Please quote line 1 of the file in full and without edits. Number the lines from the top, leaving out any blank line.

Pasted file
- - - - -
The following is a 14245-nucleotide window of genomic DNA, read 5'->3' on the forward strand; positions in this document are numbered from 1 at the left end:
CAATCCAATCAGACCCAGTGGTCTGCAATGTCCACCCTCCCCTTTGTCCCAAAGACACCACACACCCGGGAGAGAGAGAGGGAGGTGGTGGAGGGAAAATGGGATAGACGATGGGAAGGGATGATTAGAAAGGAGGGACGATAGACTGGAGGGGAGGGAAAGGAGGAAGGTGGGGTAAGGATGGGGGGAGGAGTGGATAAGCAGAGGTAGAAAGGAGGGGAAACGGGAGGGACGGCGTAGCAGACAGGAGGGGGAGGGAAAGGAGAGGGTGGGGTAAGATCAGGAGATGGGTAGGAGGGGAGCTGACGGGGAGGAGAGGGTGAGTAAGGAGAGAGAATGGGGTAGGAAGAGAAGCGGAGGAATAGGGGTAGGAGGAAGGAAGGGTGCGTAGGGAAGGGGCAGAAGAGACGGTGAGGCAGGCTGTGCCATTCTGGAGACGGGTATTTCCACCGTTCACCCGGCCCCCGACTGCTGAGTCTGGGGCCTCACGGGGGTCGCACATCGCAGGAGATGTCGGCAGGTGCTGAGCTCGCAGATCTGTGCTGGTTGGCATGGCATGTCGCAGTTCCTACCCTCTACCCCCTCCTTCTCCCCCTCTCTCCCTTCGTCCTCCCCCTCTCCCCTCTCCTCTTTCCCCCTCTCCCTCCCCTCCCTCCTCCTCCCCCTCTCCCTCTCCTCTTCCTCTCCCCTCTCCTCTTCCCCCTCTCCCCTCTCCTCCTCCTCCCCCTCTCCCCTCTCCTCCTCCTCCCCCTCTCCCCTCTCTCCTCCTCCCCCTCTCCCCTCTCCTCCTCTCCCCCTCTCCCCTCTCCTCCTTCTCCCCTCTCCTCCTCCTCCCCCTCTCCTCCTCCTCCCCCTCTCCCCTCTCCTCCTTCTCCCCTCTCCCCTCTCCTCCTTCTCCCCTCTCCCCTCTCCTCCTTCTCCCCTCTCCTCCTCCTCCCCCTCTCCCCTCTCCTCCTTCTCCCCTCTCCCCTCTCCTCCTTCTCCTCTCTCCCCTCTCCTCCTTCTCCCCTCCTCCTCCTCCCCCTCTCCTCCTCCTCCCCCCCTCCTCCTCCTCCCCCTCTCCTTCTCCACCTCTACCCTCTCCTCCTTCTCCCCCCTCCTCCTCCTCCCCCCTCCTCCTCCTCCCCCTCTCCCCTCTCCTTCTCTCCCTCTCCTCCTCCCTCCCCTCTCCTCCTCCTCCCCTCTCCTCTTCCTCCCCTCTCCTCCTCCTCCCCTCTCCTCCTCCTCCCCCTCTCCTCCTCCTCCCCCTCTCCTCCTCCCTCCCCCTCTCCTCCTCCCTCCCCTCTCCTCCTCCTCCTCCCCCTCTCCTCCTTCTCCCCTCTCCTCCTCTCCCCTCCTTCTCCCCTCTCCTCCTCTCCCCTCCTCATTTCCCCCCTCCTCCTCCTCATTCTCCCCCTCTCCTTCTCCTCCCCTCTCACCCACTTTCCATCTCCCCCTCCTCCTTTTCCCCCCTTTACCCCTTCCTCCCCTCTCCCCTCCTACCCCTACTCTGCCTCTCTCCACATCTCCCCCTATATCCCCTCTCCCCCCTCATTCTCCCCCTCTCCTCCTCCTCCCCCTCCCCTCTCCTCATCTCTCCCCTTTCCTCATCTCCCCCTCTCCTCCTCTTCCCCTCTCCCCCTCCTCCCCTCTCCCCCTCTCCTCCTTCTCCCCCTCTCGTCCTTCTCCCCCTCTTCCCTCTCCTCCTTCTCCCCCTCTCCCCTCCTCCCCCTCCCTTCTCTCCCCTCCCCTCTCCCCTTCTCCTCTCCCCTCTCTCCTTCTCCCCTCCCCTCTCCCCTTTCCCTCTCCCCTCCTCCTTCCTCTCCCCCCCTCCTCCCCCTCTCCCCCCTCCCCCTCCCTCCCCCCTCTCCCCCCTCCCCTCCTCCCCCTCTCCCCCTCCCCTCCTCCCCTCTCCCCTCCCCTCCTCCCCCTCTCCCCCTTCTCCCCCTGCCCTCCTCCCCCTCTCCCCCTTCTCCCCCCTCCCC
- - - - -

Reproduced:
The following is a 14245-nucleotide window of genomic DNA, read 5'->3' on the forward strand; positions in this document are numbered from 1 at the left end: